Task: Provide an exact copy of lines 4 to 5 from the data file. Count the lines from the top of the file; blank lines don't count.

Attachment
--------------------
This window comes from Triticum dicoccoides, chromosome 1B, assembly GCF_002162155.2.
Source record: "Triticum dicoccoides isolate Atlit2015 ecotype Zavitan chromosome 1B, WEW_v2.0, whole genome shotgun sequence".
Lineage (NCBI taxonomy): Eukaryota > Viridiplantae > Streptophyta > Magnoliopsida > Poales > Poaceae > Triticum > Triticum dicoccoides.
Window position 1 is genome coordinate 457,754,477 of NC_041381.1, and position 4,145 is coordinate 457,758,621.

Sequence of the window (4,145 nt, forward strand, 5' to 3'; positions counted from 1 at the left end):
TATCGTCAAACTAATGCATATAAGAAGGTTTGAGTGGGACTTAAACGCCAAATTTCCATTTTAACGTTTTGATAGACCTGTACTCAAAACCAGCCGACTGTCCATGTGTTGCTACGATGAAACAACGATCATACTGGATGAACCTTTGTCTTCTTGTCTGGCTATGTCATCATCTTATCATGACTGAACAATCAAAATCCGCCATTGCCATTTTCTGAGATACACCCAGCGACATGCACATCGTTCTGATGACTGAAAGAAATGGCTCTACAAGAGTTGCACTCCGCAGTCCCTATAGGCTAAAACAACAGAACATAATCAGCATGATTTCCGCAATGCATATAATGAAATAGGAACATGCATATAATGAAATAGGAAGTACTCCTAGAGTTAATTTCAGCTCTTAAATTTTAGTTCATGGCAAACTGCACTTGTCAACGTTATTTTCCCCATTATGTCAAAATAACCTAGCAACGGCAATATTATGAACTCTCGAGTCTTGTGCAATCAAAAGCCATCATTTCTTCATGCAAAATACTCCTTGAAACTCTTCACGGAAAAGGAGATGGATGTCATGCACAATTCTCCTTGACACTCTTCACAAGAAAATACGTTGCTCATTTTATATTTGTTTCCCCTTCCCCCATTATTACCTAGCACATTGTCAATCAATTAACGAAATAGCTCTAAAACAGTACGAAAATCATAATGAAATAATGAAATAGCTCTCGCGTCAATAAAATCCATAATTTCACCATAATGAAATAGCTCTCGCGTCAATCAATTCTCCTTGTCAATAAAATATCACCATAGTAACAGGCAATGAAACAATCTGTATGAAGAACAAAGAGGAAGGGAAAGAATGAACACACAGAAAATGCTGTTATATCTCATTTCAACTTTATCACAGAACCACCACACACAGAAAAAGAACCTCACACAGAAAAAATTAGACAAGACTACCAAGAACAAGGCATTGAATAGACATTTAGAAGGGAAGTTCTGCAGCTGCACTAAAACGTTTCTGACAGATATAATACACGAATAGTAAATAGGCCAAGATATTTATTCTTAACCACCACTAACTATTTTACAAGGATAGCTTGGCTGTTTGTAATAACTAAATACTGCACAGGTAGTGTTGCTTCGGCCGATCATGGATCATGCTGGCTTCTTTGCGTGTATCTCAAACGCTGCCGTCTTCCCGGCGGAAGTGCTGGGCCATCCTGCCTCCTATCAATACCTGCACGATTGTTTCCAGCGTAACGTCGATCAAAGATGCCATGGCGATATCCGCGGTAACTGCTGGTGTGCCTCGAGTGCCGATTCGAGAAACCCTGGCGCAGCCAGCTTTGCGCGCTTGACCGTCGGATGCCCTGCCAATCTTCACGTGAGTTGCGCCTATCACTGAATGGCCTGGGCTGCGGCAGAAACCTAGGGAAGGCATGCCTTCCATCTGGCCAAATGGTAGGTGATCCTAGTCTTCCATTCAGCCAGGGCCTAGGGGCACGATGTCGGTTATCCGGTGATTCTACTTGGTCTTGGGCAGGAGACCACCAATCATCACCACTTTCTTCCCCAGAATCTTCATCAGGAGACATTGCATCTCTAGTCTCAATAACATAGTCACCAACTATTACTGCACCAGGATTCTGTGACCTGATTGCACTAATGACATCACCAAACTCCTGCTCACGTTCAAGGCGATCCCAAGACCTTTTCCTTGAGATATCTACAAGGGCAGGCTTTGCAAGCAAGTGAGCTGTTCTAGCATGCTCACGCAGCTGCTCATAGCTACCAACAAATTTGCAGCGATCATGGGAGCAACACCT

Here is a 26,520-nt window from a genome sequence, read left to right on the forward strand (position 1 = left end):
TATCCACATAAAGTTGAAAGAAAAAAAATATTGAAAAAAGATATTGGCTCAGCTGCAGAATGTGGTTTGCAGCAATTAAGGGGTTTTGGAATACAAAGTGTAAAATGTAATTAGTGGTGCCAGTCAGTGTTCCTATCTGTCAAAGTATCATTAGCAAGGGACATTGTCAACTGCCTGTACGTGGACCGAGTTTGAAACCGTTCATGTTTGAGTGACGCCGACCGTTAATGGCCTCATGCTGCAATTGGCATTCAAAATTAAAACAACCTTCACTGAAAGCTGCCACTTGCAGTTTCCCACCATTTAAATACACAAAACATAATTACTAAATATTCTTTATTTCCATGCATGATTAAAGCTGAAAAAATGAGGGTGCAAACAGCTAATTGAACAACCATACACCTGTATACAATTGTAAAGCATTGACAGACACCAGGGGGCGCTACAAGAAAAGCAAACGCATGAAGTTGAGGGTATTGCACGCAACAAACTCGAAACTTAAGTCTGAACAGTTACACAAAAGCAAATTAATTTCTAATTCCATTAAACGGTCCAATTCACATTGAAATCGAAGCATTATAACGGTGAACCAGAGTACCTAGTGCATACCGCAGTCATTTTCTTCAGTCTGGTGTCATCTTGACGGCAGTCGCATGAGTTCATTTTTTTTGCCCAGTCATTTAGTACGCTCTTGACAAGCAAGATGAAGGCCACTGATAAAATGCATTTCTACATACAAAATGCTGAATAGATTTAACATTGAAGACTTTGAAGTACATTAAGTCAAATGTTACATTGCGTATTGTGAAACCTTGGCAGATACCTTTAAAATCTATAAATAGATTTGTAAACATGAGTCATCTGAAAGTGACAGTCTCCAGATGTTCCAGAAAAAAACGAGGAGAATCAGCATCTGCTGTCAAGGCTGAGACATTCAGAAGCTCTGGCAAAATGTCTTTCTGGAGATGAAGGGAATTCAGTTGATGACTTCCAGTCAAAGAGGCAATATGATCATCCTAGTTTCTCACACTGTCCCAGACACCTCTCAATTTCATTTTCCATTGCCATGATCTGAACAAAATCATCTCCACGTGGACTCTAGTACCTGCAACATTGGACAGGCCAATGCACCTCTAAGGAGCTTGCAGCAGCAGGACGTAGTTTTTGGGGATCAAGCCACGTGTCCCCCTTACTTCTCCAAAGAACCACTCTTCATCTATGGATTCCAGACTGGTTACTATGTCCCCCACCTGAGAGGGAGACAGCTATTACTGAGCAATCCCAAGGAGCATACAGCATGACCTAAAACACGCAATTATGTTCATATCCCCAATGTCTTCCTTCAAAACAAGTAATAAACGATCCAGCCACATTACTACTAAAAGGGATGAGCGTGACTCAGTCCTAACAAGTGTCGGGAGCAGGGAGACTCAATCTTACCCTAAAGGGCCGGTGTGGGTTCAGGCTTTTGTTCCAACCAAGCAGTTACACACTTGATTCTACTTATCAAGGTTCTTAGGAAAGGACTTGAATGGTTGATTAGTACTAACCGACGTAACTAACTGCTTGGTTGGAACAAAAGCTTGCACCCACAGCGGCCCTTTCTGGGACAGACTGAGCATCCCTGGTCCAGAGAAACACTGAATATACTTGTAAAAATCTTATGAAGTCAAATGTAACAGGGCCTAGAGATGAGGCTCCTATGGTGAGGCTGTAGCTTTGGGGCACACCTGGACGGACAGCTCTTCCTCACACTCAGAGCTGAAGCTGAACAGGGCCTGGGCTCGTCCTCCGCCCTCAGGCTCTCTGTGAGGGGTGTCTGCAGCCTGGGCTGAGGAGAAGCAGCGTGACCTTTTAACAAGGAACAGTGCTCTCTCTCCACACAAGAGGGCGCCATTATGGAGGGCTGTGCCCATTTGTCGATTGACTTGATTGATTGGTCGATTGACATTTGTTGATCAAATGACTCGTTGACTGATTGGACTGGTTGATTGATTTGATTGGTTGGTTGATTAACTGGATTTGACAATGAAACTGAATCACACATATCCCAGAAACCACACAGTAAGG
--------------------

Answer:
Window position 1 is genome coordinate 457,754,477 of NC_041381.1, and position 4,145 is coordinate 457,758,621.

Sequence of the window (4,145 nt, forward strand, 5' to 3'; positions counted from 1 at the left end):